17 Facts About Wells Coates


Wells Wintemute Coates OBE was an architect, designer and writer.


Wells Coates was, for most of his life, an expatriate Canadian who is best known for his work in England, the most notable of which is the Modernist block of flats known as the Isokon building in Hampstead, London.


The oldest of six children, Wells Coates was born in Tokyo, Japan on December 17,1895 to Methodist missionaries Sarah Agnes Wintemute Coates and Harper Havelock Coates.


Wells Coates served in World War I, first as a gunner and later as a pilot with the Royal Air Force.


Wells Coates attended the University of British Columbia where he obtained a BA degree in May 1920 and a BSc degree in May 1922, and in October 1922 he registered at East London College where he studied engineering.


Wells Coates attended the 1933 Congres International d'Architecture Moderne, which produced the famous Athens Charter, and was one of the founders, with Maxwell Fry, of the Modern Architectural Research Group, the British wing of CIAM.


Between 1932 and 1936 Wells Coates was in partnership with an English architect David Pleydell-Bouverie and designed together the Sunspan House for the 1934 Daily Mail Ideal Home Exhibition held at Olympia, London.


Wells Coates embraced Le Corbusier's architectural mantra that buildings should be 'machines for living'.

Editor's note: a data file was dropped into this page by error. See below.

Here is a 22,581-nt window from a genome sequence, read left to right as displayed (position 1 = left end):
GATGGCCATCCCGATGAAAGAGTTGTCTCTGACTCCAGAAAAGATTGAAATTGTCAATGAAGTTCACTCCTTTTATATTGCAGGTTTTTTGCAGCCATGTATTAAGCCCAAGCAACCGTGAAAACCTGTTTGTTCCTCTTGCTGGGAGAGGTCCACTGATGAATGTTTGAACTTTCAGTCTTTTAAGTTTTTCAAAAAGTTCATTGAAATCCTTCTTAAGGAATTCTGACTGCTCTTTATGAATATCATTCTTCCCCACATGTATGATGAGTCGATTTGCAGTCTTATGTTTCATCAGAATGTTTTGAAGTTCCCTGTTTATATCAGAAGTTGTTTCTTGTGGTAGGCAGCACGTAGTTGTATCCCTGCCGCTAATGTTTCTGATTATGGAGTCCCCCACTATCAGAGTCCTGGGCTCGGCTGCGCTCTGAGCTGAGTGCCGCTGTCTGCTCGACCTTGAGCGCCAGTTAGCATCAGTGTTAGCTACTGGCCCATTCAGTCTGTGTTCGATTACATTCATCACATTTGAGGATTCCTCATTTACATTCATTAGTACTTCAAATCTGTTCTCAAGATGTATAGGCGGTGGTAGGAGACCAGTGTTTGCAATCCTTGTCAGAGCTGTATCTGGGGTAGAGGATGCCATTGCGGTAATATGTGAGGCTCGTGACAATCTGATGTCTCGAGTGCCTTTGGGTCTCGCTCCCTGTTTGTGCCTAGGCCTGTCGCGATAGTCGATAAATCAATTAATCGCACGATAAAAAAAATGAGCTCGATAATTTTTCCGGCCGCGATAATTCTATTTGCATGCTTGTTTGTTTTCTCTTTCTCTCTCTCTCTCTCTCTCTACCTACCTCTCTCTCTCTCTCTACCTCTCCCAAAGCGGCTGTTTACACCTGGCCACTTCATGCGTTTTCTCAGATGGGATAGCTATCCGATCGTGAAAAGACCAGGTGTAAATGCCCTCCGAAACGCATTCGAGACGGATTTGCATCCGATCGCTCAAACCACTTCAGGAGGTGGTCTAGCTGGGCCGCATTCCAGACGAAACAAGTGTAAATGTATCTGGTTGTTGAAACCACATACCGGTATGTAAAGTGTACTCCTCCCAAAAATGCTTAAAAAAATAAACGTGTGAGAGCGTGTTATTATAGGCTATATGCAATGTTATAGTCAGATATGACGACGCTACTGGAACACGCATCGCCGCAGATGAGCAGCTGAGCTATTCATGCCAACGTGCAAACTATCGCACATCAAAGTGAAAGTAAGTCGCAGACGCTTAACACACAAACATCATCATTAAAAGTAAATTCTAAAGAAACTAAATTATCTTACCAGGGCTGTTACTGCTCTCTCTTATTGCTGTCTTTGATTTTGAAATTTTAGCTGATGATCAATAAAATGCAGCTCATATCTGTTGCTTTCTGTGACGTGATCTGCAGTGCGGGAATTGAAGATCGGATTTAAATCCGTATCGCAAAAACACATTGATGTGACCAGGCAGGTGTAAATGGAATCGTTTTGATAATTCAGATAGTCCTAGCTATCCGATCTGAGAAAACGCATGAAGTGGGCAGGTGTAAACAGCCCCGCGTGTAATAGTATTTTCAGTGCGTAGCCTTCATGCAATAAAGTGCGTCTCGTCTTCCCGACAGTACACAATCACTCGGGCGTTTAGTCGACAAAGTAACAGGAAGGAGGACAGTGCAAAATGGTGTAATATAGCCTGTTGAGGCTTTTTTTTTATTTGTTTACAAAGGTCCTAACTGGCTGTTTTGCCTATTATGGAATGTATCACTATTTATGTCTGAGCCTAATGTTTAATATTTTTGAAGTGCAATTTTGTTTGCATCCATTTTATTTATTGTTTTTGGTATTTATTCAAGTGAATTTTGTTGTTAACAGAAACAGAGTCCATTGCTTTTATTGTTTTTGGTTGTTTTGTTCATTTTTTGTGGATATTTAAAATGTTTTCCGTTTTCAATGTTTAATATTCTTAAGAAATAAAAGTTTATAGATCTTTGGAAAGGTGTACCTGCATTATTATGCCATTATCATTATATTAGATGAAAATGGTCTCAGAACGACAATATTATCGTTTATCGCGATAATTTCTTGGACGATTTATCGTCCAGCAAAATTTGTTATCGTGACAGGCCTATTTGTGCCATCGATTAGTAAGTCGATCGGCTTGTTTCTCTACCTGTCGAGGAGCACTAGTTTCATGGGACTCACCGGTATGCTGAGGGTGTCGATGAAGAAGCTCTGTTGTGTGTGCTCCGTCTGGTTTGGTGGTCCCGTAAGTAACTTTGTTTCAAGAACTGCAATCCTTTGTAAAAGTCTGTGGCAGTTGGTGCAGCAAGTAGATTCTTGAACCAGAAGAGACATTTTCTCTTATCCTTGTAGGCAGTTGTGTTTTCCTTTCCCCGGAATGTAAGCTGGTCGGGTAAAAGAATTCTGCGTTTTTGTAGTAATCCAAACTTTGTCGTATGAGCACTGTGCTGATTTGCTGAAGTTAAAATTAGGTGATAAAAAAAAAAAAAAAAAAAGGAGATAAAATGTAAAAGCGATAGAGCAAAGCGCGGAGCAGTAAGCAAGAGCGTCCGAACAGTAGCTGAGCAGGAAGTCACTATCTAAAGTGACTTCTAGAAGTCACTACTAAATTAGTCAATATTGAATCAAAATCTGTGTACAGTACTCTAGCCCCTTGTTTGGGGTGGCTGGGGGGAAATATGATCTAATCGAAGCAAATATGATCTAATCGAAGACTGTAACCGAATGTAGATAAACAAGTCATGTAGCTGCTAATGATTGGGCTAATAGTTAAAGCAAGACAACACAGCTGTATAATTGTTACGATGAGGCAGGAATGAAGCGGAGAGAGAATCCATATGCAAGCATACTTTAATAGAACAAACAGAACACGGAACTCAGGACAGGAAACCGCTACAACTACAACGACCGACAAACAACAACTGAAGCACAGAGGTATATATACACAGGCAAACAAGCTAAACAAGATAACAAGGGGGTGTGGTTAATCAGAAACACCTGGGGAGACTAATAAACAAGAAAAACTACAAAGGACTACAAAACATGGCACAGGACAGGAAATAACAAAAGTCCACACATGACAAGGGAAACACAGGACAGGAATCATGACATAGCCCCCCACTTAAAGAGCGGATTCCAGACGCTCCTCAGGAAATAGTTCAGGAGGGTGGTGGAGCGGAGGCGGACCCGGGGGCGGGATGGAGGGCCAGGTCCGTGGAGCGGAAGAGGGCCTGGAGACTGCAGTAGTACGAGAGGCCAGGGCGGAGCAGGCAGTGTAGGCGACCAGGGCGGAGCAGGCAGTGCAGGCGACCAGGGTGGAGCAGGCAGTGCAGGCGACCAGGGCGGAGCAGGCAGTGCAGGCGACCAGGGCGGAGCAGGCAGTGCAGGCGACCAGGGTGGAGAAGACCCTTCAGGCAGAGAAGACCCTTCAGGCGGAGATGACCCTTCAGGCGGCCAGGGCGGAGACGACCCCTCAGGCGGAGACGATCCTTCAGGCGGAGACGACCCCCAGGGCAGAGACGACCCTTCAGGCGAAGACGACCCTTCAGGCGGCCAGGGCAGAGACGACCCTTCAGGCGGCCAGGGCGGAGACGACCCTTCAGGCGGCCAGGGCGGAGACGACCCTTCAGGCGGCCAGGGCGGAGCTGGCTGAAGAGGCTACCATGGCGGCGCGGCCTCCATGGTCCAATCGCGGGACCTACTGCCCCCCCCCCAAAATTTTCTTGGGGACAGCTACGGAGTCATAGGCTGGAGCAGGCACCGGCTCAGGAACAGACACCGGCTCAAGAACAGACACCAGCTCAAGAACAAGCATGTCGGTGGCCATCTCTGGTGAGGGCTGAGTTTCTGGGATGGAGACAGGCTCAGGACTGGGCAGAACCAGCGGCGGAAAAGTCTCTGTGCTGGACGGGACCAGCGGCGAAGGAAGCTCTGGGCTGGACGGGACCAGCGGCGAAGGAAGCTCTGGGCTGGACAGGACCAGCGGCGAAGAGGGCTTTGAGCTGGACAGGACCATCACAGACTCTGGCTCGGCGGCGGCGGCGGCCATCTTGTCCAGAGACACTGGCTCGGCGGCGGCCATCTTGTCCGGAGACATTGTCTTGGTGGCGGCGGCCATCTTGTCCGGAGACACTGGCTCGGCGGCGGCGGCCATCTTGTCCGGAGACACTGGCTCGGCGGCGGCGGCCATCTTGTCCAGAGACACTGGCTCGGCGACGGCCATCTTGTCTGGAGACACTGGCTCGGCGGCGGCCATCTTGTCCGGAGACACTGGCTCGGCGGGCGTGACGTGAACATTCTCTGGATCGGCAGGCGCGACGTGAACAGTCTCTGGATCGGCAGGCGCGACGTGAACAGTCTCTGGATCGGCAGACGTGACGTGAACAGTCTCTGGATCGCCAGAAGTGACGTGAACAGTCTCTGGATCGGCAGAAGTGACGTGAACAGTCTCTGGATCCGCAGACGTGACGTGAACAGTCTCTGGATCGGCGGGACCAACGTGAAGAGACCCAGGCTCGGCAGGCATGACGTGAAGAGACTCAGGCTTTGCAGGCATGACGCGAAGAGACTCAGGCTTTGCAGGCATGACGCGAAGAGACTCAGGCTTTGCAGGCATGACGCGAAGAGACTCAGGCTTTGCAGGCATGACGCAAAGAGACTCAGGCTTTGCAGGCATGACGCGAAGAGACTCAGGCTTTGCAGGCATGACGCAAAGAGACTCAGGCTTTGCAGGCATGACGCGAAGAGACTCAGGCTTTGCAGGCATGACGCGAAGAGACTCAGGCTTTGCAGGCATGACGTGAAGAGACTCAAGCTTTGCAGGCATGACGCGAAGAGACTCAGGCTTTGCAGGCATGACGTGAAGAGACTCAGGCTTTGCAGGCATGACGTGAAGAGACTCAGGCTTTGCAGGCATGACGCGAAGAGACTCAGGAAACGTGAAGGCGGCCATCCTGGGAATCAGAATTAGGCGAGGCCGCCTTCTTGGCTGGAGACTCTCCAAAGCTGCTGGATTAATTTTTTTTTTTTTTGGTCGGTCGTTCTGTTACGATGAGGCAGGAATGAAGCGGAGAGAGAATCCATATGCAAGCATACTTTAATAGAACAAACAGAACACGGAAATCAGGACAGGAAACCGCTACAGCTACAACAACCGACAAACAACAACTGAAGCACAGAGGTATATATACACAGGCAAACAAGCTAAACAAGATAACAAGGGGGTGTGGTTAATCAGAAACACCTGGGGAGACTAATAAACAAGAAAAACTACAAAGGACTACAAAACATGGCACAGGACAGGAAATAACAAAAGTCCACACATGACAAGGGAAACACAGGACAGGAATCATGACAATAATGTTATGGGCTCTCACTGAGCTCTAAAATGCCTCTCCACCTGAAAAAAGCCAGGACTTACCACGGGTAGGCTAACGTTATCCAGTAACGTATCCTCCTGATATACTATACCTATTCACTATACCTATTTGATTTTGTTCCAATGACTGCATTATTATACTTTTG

An inventive genius, Wells Coates revelled in introducing new ideas in his work.


Wells Coates designed the "D-handle", a simple door handle design commonly employed, for example, in Scandinavian furniture.


Wells Coates designed the distinctive and influential round bakelite cabinets used by EKCO for some of its radios during the 1930s.


Wells Coates is less well known for his planning work.


Wells Coates prepared plans for a Toronto Island Redevelopment Project, and was a participant in the Project 58 urban redevelopment scheme for Vancouver.


Wells Coates began coming back to Canada in the early 1950s, about the time of the Iroquois project, finally settling there in 1957.


Wells Coates returned to Vancouver after two years, where he worked on Project 58.


Wells Coates died of a heart attack in Vancouver on June 17,1958 at the age of 63.


Wells Coates' grandson is Matt Black of the electronic music duo Coldcut.